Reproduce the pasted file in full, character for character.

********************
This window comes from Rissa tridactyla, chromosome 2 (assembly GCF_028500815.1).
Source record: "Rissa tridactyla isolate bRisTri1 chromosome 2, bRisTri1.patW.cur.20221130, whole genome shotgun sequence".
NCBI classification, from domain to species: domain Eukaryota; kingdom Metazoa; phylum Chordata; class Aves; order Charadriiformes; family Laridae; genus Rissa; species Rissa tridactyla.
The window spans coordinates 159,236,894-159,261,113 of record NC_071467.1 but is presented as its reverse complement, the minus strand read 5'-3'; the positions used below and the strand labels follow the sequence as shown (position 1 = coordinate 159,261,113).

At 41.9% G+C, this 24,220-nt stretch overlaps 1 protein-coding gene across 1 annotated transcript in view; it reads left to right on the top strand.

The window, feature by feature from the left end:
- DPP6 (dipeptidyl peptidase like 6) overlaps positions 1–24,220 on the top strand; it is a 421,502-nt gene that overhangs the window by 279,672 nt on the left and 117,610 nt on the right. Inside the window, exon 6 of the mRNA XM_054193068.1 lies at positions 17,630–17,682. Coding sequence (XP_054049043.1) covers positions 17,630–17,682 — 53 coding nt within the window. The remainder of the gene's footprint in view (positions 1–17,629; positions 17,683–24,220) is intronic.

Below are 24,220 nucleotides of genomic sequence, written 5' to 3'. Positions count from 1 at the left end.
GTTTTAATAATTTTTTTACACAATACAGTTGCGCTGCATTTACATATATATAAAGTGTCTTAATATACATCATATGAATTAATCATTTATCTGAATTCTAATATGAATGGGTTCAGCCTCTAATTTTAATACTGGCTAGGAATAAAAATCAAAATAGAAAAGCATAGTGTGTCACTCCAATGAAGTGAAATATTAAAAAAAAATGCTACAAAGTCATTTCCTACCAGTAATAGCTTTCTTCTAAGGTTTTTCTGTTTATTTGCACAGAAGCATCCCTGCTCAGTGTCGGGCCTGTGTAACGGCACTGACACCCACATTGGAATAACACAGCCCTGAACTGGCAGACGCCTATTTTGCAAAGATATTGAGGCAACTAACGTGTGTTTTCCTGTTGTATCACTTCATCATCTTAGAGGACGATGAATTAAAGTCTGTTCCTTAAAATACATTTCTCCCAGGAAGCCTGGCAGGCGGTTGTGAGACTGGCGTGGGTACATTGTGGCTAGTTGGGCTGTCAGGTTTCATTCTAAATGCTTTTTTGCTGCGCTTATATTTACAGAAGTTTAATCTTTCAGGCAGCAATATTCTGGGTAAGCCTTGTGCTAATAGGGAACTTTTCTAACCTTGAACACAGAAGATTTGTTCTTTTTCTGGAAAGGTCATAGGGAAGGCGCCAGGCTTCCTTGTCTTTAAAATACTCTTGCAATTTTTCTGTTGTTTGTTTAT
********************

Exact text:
This window comes from Rissa tridactyla, chromosome 2 (assembly GCF_028500815.1).
Source record: "Rissa tridactyla isolate bRisTri1 chromosome 2, bRisTri1.patW.cur.20221130, whole genome shotgun sequence".
NCBI classification, from domain to species: domain Eukaryota; kingdom Metazoa; phylum Chordata; class Aves; order Charadriiformes; family Laridae; genus Rissa; species Rissa tridactyla.
The window spans coordinates 159,236,894-159,261,113 of record NC_071467.1 but is presented as its reverse complement, the minus strand read 5'-3'; the positions used below and the strand labels follow the sequence as shown (position 1 = coordinate 159,261,113).

At 41.9% G+C, this 24,220-nt stretch overlaps 1 protein-coding gene across 1 annotated transcript in view; it reads left to right on the top strand.

The window, feature by feature from the left end:
- DPP6 (dipeptidyl peptidase like 6) overlaps positions 1–24,220 on the top strand; it is a 421,502-nt gene that overhangs the window by 279,672 nt on the left and 117,610 nt on the right. Inside the window, exon 6 of the mRNA XM_054193068.1 lies at positions 17,630–17,682. Coding sequence (XP_054049043.1) covers positions 17,630–17,682 — 53 coding nt within the window. The remainder of the gene's footprint in view (positions 1–17,629; positions 17,683–24,220) is intronic.

Below are 24,220 nucleotides of genomic sequence, written 5' to 3'. Positions count from 1 at the left end.
GTTTTAATAATTTTTTTACACAATACAGTTGCGCTGCATTTACATATATATAAAGTGTCTTAATATACATCATATGAATTAATCATTTATCTGAATTCTAATATGAATGGGTTCAGCCTCTAATTTTAATACTGGCTAGGAATAAAAATCAAAATAGAAAAGCATAGTGTGTCACTCCAATGAAGTGAAATATTAAAAAAAAATGCTACAAAGTCATTTCCTACCAGTAATAGCTTTCTTCTAAGGTTTTTCTGTTTATTTGCACAGAAGCATCCCTGCTCAGTGTCGGGCCTGTGTAACGGCACTGACACCCACATTGGAATAACACAGCCCTGAACTGGCAGACGCCTATTTTGCAAAGATATTGAGGCAACTAACGTGTGTTTTCCTGTTGTATCACTTCATCATCTTAGAGGACGATGAATTAAAGTCTGTTCCTTAAAATACATTTCTCCCAGGAAGCCTGGCAGGCGGTTGTGAGACTGGCGTGGGTACATTGTGGCTAGTTGGGCTGTCAGGTTTCATTCTAAATGCTTTTTTGCTGCGCTTATATTTACAGAAGTTTAATCTTTCAGGCAGCAATATTCTGGGTAAGCCTTGTGCTAATAGGGAACTTTTCTAACCTTGAACACAGAAGATTTGTTCTTTTTCTGGAAAGGTCATAGGGAAGGCGCCAGGCTTCCTTGTCTTTAAAATACTCTTGCAATTTTTCTGTTGTTTGTTTAT